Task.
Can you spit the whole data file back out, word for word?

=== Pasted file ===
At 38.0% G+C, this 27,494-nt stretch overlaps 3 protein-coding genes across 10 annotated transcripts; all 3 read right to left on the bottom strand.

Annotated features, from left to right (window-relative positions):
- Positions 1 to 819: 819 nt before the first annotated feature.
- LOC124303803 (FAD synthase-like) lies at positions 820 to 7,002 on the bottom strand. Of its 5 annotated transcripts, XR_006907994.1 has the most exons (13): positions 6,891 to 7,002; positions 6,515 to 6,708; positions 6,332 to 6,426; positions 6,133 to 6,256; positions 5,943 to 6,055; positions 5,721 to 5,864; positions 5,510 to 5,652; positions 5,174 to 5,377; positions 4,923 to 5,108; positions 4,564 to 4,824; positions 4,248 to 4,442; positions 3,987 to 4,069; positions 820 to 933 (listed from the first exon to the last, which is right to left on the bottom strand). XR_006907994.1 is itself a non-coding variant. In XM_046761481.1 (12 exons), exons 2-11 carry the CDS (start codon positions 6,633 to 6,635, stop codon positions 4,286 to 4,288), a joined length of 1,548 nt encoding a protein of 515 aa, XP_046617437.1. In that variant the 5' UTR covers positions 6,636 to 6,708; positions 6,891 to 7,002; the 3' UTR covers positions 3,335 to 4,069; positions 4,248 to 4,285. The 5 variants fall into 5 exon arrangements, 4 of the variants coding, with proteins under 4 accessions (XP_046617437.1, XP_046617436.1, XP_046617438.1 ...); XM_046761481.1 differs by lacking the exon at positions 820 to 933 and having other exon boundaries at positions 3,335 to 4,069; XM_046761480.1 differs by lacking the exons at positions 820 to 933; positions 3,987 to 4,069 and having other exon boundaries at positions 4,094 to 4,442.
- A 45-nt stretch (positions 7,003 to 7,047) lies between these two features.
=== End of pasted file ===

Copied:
At 38.0% G+C, this 27,494-nt stretch overlaps 3 protein-coding genes across 10 annotated transcripts; all 3 read right to left on the bottom strand.

Annotated features, from left to right (window-relative positions):
- Positions 1 to 819: 819 nt before the first annotated feature.
- LOC124303803 (FAD synthase-like) lies at positions 820 to 7,002 on the bottom strand. Of its 5 annotated transcripts, XR_006907994.1 has the most exons (13): positions 6,891 to 7,002; positions 6,515 to 6,708; positions 6,332 to 6,426; positions 6,133 to 6,256; positions 5,943 to 6,055; positions 5,721 to 5,864; positions 5,510 to 5,652; positions 5,174 to 5,377; positions 4,923 to 5,108; positions 4,564 to 4,824; positions 4,248 to 4,442; positions 3,987 to 4,069; positions 820 to 933 (listed from the first exon to the last, which is right to left on the bottom strand). XR_006907994.1 is itself a non-coding variant. In XM_046761481.1 (12 exons), exons 2-11 carry the CDS (start codon positions 6,633 to 6,635, stop codon positions 4,286 to 4,288), a joined length of 1,548 nt encoding a protein of 515 aa, XP_046617437.1. In that variant the 5' UTR covers positions 6,636 to 6,708; positions 6,891 to 7,002; the 3' UTR covers positions 3,335 to 4,069; positions 4,248 to 4,285. The 5 variants fall into 5 exon arrangements, 4 of the variants coding, with proteins under 4 accessions (XP_046617437.1, XP_046617436.1, XP_046617438.1 ...); XM_046761481.1 differs by lacking the exon at positions 820 to 933 and having other exon boundaries at positions 3,335 to 4,069; XM_046761480.1 differs by lacking the exons at positions 820 to 933; positions 3,987 to 4,069 and having other exon boundaries at positions 4,094 to 4,442.
- A 45-nt stretch (positions 7,003 to 7,047) lies between these two features.